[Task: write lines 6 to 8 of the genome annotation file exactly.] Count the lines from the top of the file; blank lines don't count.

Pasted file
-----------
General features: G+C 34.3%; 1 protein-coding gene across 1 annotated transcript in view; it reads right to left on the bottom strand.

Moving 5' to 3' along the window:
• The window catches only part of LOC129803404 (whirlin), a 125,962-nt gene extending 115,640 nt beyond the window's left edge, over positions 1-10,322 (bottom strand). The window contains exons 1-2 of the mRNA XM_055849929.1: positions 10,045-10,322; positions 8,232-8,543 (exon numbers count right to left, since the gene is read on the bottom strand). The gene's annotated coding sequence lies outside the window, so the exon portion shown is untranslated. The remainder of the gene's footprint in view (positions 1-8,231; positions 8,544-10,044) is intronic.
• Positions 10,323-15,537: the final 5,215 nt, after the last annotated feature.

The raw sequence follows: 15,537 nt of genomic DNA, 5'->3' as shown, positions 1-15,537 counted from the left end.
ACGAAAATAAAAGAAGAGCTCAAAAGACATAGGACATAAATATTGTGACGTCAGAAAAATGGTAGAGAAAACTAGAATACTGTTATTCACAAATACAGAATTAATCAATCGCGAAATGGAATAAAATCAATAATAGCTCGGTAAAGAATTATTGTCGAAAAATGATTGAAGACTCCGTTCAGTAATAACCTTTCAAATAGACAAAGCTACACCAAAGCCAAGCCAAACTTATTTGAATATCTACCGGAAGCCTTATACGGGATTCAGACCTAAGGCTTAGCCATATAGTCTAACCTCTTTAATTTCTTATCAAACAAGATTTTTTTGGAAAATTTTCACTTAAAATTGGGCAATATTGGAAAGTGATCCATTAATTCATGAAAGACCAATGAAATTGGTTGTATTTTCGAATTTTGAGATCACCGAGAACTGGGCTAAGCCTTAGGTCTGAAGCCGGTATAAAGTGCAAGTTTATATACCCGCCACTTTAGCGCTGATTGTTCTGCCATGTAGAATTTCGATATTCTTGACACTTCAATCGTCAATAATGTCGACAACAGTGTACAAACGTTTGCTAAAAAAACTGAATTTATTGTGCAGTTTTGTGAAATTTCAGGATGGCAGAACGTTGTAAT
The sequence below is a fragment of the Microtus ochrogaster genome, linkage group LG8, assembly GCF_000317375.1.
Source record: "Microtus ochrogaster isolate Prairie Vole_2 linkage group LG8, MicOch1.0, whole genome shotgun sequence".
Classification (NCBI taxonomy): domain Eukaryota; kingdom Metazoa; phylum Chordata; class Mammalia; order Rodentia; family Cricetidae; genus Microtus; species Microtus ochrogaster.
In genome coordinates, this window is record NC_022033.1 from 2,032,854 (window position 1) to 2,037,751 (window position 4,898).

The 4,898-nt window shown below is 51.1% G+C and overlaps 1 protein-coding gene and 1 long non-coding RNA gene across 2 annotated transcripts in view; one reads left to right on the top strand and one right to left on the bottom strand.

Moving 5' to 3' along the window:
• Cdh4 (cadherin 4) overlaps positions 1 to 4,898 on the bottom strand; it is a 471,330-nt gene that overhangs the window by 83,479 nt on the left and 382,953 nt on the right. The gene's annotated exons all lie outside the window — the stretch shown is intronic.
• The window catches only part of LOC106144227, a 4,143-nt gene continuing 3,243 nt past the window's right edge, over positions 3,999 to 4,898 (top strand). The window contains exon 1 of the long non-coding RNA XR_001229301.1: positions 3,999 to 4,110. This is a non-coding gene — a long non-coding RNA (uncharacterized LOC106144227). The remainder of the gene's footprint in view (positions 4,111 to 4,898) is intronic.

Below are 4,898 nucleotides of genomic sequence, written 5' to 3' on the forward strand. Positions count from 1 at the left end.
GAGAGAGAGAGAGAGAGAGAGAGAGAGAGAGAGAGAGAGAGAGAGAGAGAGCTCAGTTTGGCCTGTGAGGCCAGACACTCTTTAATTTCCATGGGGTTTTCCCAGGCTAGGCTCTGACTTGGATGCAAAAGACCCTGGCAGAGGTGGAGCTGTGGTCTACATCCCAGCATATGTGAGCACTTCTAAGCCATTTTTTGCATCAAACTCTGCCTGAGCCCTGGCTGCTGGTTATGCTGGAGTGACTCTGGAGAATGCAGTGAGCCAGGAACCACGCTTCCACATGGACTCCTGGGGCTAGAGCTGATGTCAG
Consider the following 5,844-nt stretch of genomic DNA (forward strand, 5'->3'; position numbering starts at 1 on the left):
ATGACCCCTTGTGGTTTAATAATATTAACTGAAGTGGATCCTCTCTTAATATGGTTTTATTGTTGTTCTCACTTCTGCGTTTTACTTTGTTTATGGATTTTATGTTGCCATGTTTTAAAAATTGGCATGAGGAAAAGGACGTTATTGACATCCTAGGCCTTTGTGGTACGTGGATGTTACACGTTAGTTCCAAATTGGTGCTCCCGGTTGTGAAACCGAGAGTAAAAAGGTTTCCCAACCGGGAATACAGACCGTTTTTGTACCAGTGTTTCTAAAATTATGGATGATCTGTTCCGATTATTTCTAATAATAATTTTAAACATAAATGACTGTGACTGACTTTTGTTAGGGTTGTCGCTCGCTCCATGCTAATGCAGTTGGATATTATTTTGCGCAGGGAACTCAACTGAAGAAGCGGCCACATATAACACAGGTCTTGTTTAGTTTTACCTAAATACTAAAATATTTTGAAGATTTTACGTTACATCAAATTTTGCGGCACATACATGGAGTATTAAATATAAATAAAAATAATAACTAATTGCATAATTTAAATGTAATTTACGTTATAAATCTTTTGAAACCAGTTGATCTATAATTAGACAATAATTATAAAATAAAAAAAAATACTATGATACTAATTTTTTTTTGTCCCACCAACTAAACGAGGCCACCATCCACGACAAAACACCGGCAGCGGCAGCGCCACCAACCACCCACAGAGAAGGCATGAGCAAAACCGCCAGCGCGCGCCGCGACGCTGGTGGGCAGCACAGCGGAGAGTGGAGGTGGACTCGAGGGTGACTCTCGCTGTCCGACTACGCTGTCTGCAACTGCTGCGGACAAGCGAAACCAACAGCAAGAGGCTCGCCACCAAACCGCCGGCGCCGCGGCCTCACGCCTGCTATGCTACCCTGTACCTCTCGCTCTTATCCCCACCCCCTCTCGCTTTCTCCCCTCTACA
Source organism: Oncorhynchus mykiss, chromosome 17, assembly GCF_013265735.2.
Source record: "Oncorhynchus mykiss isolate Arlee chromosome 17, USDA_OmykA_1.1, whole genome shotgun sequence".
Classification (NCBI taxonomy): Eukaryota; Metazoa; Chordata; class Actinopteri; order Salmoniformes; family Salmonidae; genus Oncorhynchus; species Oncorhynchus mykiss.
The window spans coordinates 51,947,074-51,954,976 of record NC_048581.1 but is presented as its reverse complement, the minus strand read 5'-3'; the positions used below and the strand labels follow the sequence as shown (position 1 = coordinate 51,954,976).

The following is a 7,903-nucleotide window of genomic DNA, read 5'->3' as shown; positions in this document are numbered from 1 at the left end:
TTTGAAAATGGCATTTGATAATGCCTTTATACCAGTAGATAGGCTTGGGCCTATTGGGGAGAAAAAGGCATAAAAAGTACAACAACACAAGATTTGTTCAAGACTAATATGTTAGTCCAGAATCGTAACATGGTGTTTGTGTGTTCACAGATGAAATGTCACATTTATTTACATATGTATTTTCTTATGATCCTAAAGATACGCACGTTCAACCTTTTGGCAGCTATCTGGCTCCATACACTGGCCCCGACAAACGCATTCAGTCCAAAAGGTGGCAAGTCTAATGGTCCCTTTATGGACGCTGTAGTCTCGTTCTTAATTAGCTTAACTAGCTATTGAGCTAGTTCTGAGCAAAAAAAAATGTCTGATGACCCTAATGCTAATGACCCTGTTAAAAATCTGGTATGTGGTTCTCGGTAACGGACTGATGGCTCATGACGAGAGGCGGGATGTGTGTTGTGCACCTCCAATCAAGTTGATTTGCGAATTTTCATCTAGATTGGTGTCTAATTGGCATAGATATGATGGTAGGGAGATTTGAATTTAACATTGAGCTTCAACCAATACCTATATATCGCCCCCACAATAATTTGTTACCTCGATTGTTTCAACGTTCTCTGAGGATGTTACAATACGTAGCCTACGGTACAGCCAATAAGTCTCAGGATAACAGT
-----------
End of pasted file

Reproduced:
ACGAAAATAAAAGAAGAGCTCAAAAGACATAGGACATAAATATTGTGACGTCAGAAAAATGGTAGAGAAAACTAGAATACTGTTATTCACAAATACAGAATTAATCAATCGCGAAATGGAATAAAATCAATAATAGCTCGGTAAAGAATTATTGTCGAAAAATGATTGAAGACTCCGTTCAGTAATAACCTTTCAAATAGACAAAGCTACACCAAAGCCAAGCCAAACTTATTTGAATATCTACCGGAAGCCTTATACGGGATTCAGACCTAAGGCTTAGCCATATAGTCTAACCTCTTTAATTTCTTATCAAACAAGATTTTTTTGGAAAATTTTCACTTAAAATTGGGCAATATTGGAAAGTGATCCATTAATTCATGAAAGACCAATGAAATTGGTTGTATTTTCGAATTTTGAGATCACCGAGAACTGGGCTAAGCCTTAGGTCTGAAGCCGGTATAAAGTGCAAGTTTATATACCCGCCACTTTAGCGCTGATTGTTCTGCCATGTAGAATTTCGATATTCTTGACACTTCAATCGTCAATAATGTCGACAACAGTGTACAAACGTTTGCTAAAAAAACTGAATTTATTGTGCAGTTTTGTGAAATTTCAGGATGGCAGAACGTTGTAAT
The sequence below is a fragment of the Microtus ochrogaster genome, linkage group LG8, assembly GCF_000317375.1.
Source record: "Microtus ochrogaster isolate Prairie Vole_2 linkage group LG8, MicOch1.0, whole genome shotgun sequence".